If you thought equity and equality were synonyms, you wouldn’t be alone—but you’d also be wrong. In fact, the pursuit of one can sometimes directly contradict the pursuit of the other. How? By definition, equality means “the state of being equal, especially in status, rights, and opportunities.” Equity means “justice according to natural law or right” or “the quality of being fair and impartial.” So what does this mean in the workplace? It means that treating everyone the same in the pursuit of equality might not actually be fair.
Let’s break it down via the image below.
On the left, each boy is given the same box to stand on to watch a baseball game over a fence. But because the boys on the left are taller—a privilege—they’re able to see what the shortest boy cannot. In the image to the right, we’re shown what it looks like to employ equity instead. When the less privileged are armed with resources that offer the same opportunities as their peers, fairness is achieved. In other words: Equality is the end goal. Equity is the means to get there.
Ensuring equity in the workplace
On the job, the example above takes form in more serious applications. Issues of gender, race, sexual orientation, language, and disability require you, as an employer, to be deliberately conscious of equity when creating company policies and workflows. Choices like offering gender-neutral restrooms, ensuring interview panels are diverse, providing accessible workspaces, and eliminating discriminatory handbook language requires more intentional thinking, but the result is worthwhile: An environment that creates equal access and opportunities for all.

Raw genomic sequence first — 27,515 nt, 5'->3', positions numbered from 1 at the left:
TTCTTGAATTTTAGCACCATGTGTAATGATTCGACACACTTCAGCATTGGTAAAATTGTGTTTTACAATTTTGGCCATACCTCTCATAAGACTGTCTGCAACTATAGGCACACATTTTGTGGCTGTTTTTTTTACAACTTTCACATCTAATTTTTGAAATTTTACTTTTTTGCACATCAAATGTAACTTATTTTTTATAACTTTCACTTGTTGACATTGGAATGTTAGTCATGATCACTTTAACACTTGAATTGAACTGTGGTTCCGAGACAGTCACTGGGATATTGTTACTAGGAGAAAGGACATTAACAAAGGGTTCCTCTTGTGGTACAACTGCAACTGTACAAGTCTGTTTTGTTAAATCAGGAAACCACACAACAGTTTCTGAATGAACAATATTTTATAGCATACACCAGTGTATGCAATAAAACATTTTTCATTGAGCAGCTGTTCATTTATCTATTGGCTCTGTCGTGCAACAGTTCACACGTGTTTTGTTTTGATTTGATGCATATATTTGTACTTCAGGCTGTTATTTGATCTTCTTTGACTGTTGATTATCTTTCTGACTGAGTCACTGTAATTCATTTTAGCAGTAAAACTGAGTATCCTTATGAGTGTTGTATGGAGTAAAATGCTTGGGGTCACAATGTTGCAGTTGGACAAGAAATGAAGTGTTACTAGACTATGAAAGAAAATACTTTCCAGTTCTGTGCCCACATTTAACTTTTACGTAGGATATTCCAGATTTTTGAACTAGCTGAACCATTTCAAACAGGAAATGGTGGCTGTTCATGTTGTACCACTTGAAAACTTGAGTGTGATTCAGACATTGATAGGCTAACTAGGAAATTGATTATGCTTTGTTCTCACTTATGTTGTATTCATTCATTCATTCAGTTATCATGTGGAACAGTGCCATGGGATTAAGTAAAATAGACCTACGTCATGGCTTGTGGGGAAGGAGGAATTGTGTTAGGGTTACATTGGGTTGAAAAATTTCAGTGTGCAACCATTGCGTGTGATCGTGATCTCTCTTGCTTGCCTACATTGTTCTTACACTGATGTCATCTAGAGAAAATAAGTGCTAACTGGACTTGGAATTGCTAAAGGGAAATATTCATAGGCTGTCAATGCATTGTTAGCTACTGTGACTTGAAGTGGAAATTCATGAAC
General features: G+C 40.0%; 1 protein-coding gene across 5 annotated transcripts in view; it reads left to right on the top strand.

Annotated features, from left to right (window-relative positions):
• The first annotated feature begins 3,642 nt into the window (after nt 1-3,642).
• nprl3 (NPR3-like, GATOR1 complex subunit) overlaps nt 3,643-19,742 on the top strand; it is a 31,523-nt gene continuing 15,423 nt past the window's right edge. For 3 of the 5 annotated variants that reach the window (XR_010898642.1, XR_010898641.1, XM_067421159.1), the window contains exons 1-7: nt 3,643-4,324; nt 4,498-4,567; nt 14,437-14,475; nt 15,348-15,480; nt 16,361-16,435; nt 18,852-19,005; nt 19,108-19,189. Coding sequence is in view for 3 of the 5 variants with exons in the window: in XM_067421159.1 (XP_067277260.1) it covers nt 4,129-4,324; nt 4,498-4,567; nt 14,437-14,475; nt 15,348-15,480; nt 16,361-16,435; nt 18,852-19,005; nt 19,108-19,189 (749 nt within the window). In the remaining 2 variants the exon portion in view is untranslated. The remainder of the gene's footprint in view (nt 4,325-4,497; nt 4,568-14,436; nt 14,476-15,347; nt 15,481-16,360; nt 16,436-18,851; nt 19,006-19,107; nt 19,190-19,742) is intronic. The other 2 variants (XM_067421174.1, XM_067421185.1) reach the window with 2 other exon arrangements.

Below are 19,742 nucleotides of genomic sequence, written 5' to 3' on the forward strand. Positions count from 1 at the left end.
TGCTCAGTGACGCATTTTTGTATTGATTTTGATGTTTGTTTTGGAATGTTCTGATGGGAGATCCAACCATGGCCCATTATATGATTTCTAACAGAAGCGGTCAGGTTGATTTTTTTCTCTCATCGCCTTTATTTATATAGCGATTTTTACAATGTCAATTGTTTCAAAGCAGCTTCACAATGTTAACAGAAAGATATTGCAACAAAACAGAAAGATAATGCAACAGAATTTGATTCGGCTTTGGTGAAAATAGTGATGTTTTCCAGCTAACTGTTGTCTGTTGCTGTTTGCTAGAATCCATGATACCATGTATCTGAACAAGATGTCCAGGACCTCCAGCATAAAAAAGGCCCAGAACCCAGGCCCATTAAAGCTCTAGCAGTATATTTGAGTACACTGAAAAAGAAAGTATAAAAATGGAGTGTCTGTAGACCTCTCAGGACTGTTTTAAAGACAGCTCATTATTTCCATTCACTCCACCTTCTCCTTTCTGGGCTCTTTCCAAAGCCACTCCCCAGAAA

Are you ready to put these principles into practice at your company? First, test your own knowledge of equity versus equality here. If your company hosts diversity and inclusion training, that’s a great start, but workplace fairness truly begins with more specific employer initiatives. Consider taking the following actions:
- Establish measurable high-level diversity and inclusion initiatives and create an action plan to achieve them. Consider hiring or designating a point person for this role.
- Create Employee Resource Groups that allow employees to connect and share experiences with their coworkers.
- Include a salary range on all public job postings.
- Ensure company benefits are equitable (For example, are spousal health insurance benefits available to same-sex partners? Do parents have enough flexibility to reasonably perform their job well?).
- Offer accommodations for employees with disabilities, language barriers, or mental health needs.
- Train hiring managers on equitable candidate evaluations, and ensure said managers are diverse in gender and race.
Benefits of creating a fair work environment
It’s not just employees who reap the rewards of an equal-opportunity office. Companies who value equity attract more talent, retain employees longer, and employ a more diverse workforce. By implementing equitable practices, you will ensure a strong future for your company—and help move the needle toward workplace equality for all.